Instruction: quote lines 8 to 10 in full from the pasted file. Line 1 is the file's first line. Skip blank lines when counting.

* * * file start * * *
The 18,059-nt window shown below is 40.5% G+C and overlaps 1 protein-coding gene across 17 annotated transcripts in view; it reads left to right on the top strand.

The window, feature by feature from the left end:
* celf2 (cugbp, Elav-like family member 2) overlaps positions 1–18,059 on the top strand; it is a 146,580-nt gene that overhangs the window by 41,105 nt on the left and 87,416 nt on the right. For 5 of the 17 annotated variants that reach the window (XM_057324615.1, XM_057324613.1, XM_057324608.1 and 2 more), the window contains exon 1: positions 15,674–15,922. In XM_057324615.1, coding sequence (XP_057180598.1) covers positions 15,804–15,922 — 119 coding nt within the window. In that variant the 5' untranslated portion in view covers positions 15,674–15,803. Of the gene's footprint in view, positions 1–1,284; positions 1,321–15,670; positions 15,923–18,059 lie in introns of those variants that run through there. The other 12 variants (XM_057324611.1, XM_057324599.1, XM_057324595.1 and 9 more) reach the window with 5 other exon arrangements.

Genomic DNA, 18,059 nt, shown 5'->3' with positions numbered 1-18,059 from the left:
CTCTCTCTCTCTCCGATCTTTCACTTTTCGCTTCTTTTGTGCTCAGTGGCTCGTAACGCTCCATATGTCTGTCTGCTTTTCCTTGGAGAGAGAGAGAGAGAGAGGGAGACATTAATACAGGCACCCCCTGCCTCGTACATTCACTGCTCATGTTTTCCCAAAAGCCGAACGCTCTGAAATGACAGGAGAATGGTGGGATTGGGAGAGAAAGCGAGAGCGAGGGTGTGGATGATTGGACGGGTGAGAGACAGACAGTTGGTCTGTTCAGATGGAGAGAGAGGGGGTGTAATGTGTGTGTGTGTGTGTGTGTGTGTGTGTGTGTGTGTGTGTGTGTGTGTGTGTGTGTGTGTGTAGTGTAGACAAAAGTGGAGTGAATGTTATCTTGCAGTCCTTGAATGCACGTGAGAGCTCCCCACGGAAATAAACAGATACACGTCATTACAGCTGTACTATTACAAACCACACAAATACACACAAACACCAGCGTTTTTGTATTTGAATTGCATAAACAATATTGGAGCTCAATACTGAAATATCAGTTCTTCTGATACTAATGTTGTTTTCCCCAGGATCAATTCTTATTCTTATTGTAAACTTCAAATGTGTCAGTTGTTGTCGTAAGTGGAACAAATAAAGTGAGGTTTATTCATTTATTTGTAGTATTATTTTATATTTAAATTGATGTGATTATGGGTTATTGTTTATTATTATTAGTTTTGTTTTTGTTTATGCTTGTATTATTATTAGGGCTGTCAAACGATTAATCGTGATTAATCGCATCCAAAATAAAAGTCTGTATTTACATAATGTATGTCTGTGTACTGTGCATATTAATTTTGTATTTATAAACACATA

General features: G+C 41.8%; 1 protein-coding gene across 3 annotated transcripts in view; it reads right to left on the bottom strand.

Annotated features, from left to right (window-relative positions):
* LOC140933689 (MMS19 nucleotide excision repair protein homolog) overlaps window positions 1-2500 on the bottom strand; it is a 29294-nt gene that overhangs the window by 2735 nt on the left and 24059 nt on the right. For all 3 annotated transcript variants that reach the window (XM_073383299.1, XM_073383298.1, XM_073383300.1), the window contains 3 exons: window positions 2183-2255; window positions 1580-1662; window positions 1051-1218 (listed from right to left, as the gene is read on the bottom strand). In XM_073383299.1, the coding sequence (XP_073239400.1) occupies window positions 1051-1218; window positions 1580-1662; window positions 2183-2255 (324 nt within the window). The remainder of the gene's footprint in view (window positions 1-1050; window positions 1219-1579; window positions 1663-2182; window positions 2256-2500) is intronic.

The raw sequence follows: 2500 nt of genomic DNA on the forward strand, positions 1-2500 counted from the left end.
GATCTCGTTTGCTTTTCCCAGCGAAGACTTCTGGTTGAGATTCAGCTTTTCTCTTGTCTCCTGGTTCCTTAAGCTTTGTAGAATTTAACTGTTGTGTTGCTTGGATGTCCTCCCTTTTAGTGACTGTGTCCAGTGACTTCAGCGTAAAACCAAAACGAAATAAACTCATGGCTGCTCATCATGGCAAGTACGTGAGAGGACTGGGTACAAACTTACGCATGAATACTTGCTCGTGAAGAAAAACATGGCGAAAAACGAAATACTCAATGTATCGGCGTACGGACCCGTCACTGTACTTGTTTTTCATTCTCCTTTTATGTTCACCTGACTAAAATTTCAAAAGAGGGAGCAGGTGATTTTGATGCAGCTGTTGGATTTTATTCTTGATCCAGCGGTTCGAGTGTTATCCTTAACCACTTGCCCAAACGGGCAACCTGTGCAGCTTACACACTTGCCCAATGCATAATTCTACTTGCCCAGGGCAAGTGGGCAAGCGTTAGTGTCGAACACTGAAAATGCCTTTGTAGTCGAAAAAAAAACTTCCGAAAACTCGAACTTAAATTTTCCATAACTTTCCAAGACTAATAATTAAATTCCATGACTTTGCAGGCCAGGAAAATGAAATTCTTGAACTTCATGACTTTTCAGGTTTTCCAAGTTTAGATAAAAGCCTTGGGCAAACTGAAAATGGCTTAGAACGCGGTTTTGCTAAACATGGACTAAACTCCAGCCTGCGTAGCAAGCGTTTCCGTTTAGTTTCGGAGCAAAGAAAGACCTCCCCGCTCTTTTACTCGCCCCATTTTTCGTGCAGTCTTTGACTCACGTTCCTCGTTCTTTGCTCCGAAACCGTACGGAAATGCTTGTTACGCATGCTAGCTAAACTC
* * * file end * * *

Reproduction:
* LOC140933689 (MMS19 nucleotide excision repair protein homolog) overlaps window positions 1-2500 on the bottom strand; it is a 29294-nt gene that overhangs the window by 2735 nt on the left and 24059 nt on the right. For all 3 annotated transcript variants that reach the window (XM_073383299.1, XM_073383298.1, XM_073383300.1), the window contains 3 exons: window positions 2183-2255; window positions 1580-1662; window positions 1051-1218 (listed from right to left, as the gene is read on the bottom strand). In XM_073383299.1, the coding sequence (XP_073239400.1) occupies window positions 1051-1218; window positions 1580-1662; window positions 2183-2255 (324 nt within the window). The remainder of the gene's footprint in view (window positions 1-1050; window positions 1219-1579; window positions 1663-2182; window positions 2256-2500) is intronic.

The raw sequence follows: 2500 nt of genomic DNA on the forward strand, positions 1-2500 counted from the left end.
GATCTCGTTTGCTTTTCCCAGCGAAGACTTCTGGTTGAGATTCAGCTTTTCTCTTGTCTCCTGGTTCCTTAAGCTTTGTAGAATTTAACTGTTGTGTTGCTTGGATGTCCTCCCTTTTAGTGACTGTGTCCAGTGACTTCAGCGTAAAACCAAAACGAAATAAACTCATGGCTGCTCATCATGGCAAGTACGTGAGAGGACTGGGTACAAACTTACGCATGAATACTTGCTCGTGAAGAAAAACATGGCGAAAAACGAAATACTCAATGTATCGGCGTACGGACCCGTCACTGTACTTGTTTTTCATTCTCCTTTTATGTTCACCTGACTAAAATTTCAAAAGAGGGAGCAGGTGATTTTGATGCAGCTGTTGGATTTTATTCTTGATCCAGCGGTTCGAGTGTTATCCTTAACCACTTGCCCAAACGGGCAACCTGTGCAGCTTACACACTTGCCCAATGCATAATTCTACTTGCCCAGGGCAAGTGGGCAAGCGTTAGTGTCGAACACTGAAAATGCCTTTGTAGTCGAAAAAAAAACTTCCGAAAACTCGAACTTAAATTTTCCATAACTTTCCAAGACTAATAATTAAATTCCATGACTTTGCAGGCCAGGAAAATGAAATTCTTGAACTTCATGACTTTTCAGGTTTTCCAAGTTTAGATAAAAGCCTTGGGCAAACTGAAAATGGCTTAGAACGCGGTTTTGCTAAACATGGACTAAACTCCAGCCTGCGTAGCAAGCGTTTCCGTTTAGTTTCGGAGCAAAGAAAGACCTCCCCGCTCTTTTACTCGCCCCATTTTTCGTGCAGTCTTTGACTCACGTTCCTCGTTCTTTGCTCCGAAACCGTACGGAAATGCTTGTTACGCATGCTAGCTAAACTC